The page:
We perform our tummy tucks at a JCAHO-certified ambulatory surgery center.
The tummy tuck, or abdominoplasty, is a surgical procedure to tighten lax abdominal wall muscles and remove excess skin and fat.
Most types of exercise can be restarted eight weeks after a tummy tuck. Performing physically strenuous activities earlier than this can impair healing.
Most patients can resume driving 10 days after a tummy tuck.
All surgical procedures result in scars. The main tummy tuck scar extends across the lower abdomen starting just above the pubic hair. The length of the scar varies from patient to patient but, in most cases, is from hip to hip. We use advanced multilayer incision-closure techniques and custom design each incision to accommodate the clothing styles you prefer. Nonetheless, tummy tuck scars will typically remain visible when you are undressed.
Most tummy tucks also require a small circular scar around the umbilicus (belly-button). We have developed techniques that will often hide this scar inside the belly button and produce a more natural looking “innie.”
Some insurers may cover a tummy tuck following massive weight loss. The vast majority of tummy tucks are cosmetic and therefore, not covered.
Most patients with desk jobs can return to work in 10-14 days. Patients with more physically demanding jobs will require a longer recuperation.
Your tummy tuck will be performed under general anesthesia (i.e. you will be asleep). We use only board-certified physician anesthesiologists.
After pregnancy, many women find that their tummies never return to their previous flat contour. The abdomen often bulges forward and is covered by loose, hanging skin covered with stretch marks. These women are excellent tummy tuck candidates as are men and women who experience similar problems after significant weight loss.
We provide all of our tummy tuck patients with the On-Q pain pump system. The pump bathes the tightened muscles with local anesthetic for several days. This dramatically reduces post-operative pain and lessens the need for narcotic pain medicine. Our tummy tuck patients are usually able to return home several hours after surgery.
In the first few weeks after a tummy tuck, it's best to avoid anything that causes a forceful contraction of the abdominal muscles. This obviously applies to heavy lifting but also includes sneezing, coughing, straining because of constipation, and vigorous laughter. Any activity that creates a sensation of pulling or tearing should be immediately ceased.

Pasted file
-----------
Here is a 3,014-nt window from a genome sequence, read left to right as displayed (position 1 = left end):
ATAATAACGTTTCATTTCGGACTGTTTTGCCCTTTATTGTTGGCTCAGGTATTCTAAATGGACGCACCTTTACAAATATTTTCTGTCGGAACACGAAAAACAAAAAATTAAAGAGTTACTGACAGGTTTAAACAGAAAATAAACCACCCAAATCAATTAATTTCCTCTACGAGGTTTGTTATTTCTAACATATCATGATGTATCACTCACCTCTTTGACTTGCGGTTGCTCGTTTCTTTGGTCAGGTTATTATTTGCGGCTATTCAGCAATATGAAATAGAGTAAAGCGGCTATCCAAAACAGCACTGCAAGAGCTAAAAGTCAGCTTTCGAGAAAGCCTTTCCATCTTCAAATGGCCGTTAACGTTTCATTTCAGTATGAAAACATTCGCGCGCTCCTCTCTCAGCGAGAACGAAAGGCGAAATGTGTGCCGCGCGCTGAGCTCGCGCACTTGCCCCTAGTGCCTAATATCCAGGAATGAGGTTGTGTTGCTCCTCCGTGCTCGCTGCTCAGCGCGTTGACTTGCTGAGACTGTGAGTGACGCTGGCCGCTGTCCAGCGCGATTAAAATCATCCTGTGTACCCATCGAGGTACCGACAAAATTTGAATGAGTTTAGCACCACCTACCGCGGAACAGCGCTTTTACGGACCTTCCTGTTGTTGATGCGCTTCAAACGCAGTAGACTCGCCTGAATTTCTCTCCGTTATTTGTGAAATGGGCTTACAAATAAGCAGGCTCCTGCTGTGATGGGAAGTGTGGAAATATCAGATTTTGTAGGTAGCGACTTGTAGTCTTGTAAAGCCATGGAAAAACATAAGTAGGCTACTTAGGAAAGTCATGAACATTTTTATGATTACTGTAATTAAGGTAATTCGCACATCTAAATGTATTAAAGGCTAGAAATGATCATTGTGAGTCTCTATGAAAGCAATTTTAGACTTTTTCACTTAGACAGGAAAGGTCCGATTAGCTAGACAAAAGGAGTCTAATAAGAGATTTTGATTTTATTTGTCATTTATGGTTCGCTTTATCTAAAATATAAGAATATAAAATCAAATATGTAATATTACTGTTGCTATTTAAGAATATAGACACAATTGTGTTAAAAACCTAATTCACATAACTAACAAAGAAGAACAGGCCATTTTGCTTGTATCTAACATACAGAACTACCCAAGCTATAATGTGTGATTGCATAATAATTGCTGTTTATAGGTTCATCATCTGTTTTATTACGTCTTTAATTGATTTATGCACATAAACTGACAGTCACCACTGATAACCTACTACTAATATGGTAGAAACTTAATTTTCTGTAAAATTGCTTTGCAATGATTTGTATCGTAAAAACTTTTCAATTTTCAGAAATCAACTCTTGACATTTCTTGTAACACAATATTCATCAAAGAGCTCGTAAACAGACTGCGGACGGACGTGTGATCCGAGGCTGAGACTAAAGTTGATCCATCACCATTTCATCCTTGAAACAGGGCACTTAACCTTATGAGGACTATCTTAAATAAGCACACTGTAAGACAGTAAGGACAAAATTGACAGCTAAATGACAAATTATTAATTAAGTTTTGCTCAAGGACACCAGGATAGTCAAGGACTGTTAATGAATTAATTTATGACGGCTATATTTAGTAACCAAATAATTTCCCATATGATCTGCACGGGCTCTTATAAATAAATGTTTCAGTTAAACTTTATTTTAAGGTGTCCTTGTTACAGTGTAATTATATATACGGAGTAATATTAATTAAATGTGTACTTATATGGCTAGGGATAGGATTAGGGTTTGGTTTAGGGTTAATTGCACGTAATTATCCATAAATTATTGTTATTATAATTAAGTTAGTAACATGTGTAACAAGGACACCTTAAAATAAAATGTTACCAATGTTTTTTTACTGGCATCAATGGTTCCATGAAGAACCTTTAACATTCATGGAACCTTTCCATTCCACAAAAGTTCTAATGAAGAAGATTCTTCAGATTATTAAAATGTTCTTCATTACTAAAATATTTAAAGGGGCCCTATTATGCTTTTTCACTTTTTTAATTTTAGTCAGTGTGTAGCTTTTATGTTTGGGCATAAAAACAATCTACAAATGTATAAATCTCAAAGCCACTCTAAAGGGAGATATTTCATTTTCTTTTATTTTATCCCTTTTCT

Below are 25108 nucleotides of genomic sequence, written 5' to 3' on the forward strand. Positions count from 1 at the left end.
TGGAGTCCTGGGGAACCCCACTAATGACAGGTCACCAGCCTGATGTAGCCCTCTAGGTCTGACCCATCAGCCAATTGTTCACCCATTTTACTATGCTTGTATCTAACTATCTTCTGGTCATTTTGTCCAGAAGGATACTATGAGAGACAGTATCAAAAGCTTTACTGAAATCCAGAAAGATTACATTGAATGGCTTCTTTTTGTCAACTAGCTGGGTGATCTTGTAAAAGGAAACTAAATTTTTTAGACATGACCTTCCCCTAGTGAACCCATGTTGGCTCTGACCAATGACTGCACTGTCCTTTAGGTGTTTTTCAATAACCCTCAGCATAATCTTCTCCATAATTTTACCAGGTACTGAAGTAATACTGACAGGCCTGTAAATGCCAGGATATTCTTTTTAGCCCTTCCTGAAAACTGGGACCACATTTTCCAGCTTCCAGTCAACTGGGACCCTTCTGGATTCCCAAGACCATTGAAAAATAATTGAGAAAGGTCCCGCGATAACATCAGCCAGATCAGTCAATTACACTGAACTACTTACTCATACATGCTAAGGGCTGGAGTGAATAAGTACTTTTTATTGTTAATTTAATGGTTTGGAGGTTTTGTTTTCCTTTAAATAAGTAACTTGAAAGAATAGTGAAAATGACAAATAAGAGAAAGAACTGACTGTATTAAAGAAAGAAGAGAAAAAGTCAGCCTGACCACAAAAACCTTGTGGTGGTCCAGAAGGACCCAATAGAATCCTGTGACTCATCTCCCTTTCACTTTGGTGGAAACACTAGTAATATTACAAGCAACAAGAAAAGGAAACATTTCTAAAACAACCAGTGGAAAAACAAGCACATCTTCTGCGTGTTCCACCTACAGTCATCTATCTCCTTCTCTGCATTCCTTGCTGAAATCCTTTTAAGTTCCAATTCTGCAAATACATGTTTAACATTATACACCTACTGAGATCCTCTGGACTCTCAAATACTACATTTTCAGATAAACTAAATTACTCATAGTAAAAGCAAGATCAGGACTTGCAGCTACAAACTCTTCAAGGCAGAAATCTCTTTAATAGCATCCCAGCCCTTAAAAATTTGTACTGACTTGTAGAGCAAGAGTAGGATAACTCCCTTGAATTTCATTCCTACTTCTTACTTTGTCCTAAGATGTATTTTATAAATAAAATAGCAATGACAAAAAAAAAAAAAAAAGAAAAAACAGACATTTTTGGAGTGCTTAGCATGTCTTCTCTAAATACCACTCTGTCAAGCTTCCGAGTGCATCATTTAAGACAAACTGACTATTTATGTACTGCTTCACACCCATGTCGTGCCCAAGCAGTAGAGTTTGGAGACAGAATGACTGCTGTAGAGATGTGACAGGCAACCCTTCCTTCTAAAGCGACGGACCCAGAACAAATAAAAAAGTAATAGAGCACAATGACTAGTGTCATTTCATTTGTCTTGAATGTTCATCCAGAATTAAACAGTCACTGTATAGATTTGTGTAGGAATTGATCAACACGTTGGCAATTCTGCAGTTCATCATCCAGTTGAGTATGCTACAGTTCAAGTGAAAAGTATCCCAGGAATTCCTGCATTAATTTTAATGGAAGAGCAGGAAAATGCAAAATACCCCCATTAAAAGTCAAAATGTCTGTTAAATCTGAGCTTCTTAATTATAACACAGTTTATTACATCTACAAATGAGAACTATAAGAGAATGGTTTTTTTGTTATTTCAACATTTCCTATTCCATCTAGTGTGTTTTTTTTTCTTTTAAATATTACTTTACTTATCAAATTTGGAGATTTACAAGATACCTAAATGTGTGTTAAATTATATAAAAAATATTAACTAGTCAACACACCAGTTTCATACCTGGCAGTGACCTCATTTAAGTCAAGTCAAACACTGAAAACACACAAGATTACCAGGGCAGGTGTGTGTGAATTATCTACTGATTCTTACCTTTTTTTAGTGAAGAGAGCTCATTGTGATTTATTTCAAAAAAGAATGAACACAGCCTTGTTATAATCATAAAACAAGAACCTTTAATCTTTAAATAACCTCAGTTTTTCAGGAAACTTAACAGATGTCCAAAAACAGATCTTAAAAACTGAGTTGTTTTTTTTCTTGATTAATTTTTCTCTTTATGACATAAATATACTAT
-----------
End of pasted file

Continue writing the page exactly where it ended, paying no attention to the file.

Stretch marks occur when the skin is stretched beyond the limits of its elasticity. A tummy tuck removes excess skin that has already been stretched. The remaining skin is tightened but not excessively. Overtightening would not only cause stretch marks but would also produce an unnatural contour.
Liposuction and tummy tucks (abdominoplasty) are both excellent contouring procedures for the abdomen. But they serve different and complementary purposes:
So if your abdomen is relatively lean but protrudes outward, you probably need a tummy tuck. Likewise, if you have loose, hanging abdominal skin, a tummy tuck is probably right.
On the other hand, if your skin is relatively smooth and elastic but there is a fat layer you can't get rid of, liposuction is probably the procedure for you.
Of course, sometimes the problem is fat, skin and/or muscle. In that case, both liposuction and a tummy tuck may be needed.
During your consultation, we examine your abdomen carefully and assess you goals to determine which procedure better meets your needs.
Sore throat can happen after surgery. It is usually caused by the endotracheal tube the anesthesiologist uses to help you breath. It is somewhat more common in women than in men. The soreness is usually mild and goes away within a few days. A severe sore throat or one that lasts for more than a few days should be reported to Dr. Schwartz.
Donating blood causes a temporary anemia. This usually corrects within 1-2 weeks. Nonetheless, we recommend that patients do not donate blood for at least one month before cosmetic surgery.
Some patients have expressed interest in donating blood for their own use, if needed. Since most cosmetic procedures are designed to produce minimal to moderate blood loss, transfusion is almost never needed. While you are, of course, free to self-donate blood, this would almost always be unnecessary.